DRUGS NOT “RACISM”
The Scourge Of Black Britain

In March of last year the Trotskyite newspaper Socialist Worker screamed More police powers equal more racism, and with de rigueur dishonesty spouted the self-serving statistic:

“Black people are already a staggering seven times more likely to be stopped and searched than whites.

This discrimination is getting worse. A year ago blacks were five times more likely to be stopped by the police.”

While we should all be concerned about increasing police - and state - power and the abuse thereof, racism is the least of black Britain’s problems. As the black establishment has itself come to realise, albeit slowly and painfully, the fact that more blacks are stopped and searched by the police, arrested, charged and convicted, is due less to racism than to a far more serious, and real, menace. Just how serious I didn’t realise until last Friday when I was sitting in the public gallery at Kingston Crown Court. I was there to take notes on a pre-trial hearing of a major fraud case; the hearing was due to start in the morning but was delayed for all the usual reasons. Prior to its opening, the judge was due to sentence no less than five defendants. All five of them were black, and, incredibly, all the cases were drug-related.

The first case was a man in his late twenties or early thirties. He had been caught in possession of firearms, which he had apparently been carrying for his own protection. After giving him “credit” for pleading guilty, the judge sentenced him to five years’ imprisonment saying “the contamination of firearms” had to be removed from our streets.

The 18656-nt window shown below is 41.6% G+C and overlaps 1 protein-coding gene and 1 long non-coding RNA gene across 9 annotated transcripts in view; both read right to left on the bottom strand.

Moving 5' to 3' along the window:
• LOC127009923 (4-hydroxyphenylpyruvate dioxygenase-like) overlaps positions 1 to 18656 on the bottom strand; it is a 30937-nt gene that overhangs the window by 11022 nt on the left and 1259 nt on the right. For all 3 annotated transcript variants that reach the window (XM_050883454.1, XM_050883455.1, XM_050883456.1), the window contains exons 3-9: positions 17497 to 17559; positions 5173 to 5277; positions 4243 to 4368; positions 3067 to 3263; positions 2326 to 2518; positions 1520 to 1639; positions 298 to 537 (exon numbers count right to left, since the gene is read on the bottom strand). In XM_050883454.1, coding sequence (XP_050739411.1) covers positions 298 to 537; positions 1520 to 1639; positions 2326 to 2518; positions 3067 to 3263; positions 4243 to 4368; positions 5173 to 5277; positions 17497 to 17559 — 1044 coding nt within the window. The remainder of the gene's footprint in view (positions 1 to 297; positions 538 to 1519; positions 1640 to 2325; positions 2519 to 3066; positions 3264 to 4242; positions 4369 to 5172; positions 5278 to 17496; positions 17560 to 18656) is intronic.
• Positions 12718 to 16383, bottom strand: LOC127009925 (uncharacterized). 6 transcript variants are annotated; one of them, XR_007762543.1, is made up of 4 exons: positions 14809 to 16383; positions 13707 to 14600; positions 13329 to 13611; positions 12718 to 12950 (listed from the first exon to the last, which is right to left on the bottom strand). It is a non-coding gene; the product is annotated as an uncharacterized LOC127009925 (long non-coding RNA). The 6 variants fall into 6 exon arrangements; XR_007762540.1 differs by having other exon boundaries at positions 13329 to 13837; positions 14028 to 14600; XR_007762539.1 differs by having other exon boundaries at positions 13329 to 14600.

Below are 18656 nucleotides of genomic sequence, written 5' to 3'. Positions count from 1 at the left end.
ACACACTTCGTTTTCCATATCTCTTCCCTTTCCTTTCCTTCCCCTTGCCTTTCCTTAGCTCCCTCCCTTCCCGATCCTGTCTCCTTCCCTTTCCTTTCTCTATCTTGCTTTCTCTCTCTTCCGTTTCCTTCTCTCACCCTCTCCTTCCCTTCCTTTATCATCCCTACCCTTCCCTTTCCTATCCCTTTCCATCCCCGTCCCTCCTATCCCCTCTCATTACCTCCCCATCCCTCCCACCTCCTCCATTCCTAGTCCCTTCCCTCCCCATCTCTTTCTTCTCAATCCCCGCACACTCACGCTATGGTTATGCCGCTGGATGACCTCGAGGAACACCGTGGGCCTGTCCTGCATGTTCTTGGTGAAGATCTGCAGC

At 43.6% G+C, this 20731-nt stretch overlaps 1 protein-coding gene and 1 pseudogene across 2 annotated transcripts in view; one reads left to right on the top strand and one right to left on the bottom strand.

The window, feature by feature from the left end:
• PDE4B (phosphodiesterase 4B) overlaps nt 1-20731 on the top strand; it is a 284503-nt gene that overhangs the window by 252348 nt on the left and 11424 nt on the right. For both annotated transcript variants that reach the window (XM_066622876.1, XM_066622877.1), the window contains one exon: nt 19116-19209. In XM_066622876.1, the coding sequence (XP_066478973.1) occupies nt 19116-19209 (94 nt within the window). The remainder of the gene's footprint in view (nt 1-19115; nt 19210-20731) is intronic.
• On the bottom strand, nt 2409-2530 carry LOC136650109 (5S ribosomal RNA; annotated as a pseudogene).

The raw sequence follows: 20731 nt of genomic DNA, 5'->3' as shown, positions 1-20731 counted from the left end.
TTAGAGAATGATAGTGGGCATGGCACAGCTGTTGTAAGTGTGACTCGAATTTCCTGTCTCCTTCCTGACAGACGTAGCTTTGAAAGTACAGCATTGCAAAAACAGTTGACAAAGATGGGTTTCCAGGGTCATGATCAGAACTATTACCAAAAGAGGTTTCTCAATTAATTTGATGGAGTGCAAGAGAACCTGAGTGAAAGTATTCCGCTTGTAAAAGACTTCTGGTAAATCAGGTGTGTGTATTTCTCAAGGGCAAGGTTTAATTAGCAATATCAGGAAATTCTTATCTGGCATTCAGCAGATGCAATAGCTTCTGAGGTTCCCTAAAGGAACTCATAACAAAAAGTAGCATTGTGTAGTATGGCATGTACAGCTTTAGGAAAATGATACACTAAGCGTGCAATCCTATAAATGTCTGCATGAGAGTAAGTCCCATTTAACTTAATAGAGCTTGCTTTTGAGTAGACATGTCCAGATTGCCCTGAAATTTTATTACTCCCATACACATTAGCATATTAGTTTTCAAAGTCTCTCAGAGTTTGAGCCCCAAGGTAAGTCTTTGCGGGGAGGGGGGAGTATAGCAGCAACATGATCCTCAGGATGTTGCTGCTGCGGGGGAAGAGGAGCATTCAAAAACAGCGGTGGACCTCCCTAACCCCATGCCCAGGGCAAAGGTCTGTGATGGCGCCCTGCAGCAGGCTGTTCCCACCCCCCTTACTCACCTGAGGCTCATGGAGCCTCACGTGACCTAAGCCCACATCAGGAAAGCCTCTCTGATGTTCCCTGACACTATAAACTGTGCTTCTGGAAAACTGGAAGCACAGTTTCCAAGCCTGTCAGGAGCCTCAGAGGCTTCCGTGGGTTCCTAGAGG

Another man, who had been supplying relatively small quantities of Ecstasy and Cocaine, was sentenced to three and a half years. The fifth defendant was a young British black woman who although a first offender, was sentenced to a staggering twelve years for importing Class A drugs valued at some three hundred thousand pounds.

Earlier, two young black men who had been involved in drugs purely as users were treated far more leniently, both received non-custodial sentences, although one was warned that if he didn’t make a proper effort he would be hauled back before the court to receive the sixteen months the judge had promised him at an earlier hearing.

Gun crime is allied to drug crime, and both appear to have been imported from the United States. In July 2001, the American black magazine Ebony published an article The 10 Biggest Killers of Blacks in which it revealed that for blacks in their late teens to early 20s, homicide was the most frequent cause of death, “often at the hands of another African-American”.

In 1998, the Metropolitan Police set up Operation Trident to tackle specifically black on black shootings. Originally it had a ten strong intelligence gathering team. By the Autumn of 2000 there were no less than a hundred and sixty officers working on it; there were more than a dozen such murders in that year alone.

The cry of racism is a red herring; however much poverty, exclusion and social deprivation there may be in Britain nowadays, no black man today is worse off financially or socially than the white Britons or black Americans who lived through the hungry thirties when gun crime was infrequent and drug related murders were unheard of.

One can argue - and I would - that Britain’s Draconian anti-drug laws make a bad situation worse. Take the profit out of drugs - by legalising them - and the murder and violence will disappear. But drug addiction will not. Only by facing up to the real causes of their problems instead of blaming them all on the Great White Bigot will blacks in Britain and everywhere be able to confront and defeat the real cancer in their midst.


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